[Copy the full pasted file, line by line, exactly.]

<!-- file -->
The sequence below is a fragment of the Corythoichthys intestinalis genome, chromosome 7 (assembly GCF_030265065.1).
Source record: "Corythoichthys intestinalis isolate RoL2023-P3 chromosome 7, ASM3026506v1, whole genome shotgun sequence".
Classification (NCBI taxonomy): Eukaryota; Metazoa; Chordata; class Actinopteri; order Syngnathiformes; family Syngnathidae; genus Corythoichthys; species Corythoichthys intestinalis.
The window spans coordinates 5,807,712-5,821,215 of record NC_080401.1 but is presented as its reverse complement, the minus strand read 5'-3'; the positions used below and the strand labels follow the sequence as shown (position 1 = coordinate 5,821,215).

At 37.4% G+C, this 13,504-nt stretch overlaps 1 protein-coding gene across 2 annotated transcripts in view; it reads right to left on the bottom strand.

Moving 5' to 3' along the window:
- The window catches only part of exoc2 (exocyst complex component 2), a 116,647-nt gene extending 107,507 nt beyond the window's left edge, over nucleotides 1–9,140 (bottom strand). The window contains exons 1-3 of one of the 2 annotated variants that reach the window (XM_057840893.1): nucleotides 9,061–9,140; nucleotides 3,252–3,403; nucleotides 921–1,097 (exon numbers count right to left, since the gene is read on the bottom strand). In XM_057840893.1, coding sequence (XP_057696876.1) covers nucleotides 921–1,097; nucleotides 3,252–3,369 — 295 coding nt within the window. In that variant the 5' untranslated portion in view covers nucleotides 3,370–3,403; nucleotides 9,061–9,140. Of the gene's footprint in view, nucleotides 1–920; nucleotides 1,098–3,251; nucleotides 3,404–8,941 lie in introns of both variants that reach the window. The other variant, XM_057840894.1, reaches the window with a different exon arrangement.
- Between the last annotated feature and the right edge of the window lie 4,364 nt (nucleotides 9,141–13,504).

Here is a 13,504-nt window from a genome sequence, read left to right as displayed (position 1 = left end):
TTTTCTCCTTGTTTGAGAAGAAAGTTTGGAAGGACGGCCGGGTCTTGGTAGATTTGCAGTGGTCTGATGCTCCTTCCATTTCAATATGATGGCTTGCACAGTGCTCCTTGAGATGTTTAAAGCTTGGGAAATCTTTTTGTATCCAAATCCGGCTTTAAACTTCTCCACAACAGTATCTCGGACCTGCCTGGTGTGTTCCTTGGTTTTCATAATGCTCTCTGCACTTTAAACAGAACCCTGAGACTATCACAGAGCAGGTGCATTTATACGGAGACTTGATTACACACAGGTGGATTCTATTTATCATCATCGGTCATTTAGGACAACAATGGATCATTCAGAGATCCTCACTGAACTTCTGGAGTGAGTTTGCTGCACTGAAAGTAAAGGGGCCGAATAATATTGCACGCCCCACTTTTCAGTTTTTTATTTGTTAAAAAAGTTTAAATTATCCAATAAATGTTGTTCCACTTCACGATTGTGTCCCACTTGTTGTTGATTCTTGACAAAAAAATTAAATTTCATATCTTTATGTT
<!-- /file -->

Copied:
The sequence below is a fragment of the Corythoichthys intestinalis genome, chromosome 7 (assembly GCF_030265065.1).
Source record: "Corythoichthys intestinalis isolate RoL2023-P3 chromosome 7, ASM3026506v1, whole genome shotgun sequence".
Classification (NCBI taxonomy): Eukaryota; Metazoa; Chordata; class Actinopteri; order Syngnathiformes; family Syngnathidae; genus Corythoichthys; species Corythoichthys intestinalis.
The window spans coordinates 5,807,712-5,821,215 of record NC_080401.1 but is presented as its reverse complement, the minus strand read 5'-3'; the positions used below and the strand labels follow the sequence as shown (position 1 = coordinate 5,821,215).

At 37.4% G+C, this 13,504-nt stretch overlaps 1 protein-coding gene across 2 annotated transcripts in view; it reads right to left on the bottom strand.

Moving 5' to 3' along the window:
- The window catches only part of exoc2 (exocyst complex component 2), a 116,647-nt gene extending 107,507 nt beyond the window's left edge, over nucleotides 1–9,140 (bottom strand). The window contains exons 1-3 of one of the 2 annotated variants that reach the window (XM_057840893.1): nucleotides 9,061–9,140; nucleotides 3,252–3,403; nucleotides 921–1,097 (exon numbers count right to left, since the gene is read on the bottom strand). In XM_057840893.1, coding sequence (XP_057696876.1) covers nucleotides 921–1,097; nucleotides 3,252–3,369 — 295 coding nt within the window. In that variant the 5' untranslated portion in view covers nucleotides 3,370–3,403; nucleotides 9,061–9,140. Of the gene's footprint in view, nucleotides 1–920; nucleotides 1,098–3,251; nucleotides 3,404–8,941 lie in introns of both variants that reach the window. The other variant, XM_057840894.1, reaches the window with a different exon arrangement.
- Between the last annotated feature and the right edge of the window lie 4,364 nt (nucleotides 9,141–13,504).

Here is a 13,504-nt window from a genome sequence, read left to right as displayed (position 1 = left end):
TTTTCTCCTTGTTTGAGAAGAAAGTTTGGAAGGACGGCCGGGTCTTGGTAGATTTGCAGTGGTCTGATGCTCCTTCCATTTCAATATGATGGCTTGCACAGTGCTCCTTGAGATGTTTAAAGCTTGGGAAATCTTTTTGTATCCAAATCCGGCTTTAAACTTCTCCACAACAGTATCTCGGACCTGCCTGGTGTGTTCCTTGGTTTTCATAATGCTCTCTGCACTTTAAACAGAACCCTGAGACTATCACAGAGCAGGTGCATTTATACGGAGACTTGATTACACACAGGTGGATTCTATTTATCATCATCGGTCATTTAGGACAACAATGGATCATTCAGAGATCCTCACTGAACTTCTGGAGTGAGTTTGCTGCACTGAAAGTAAAGGGGCCGAATAATATTGCACGCCCCACTTTTCAGTTTTTTATTTGTTAAAAAAGTTTAAATTATCCAATAAATGTTGTTCCACTTCACGATTGTGTCCCACTTGTTGTTGATTCTTGACAAAAAAATTAAATTTCATATCTTTATGTT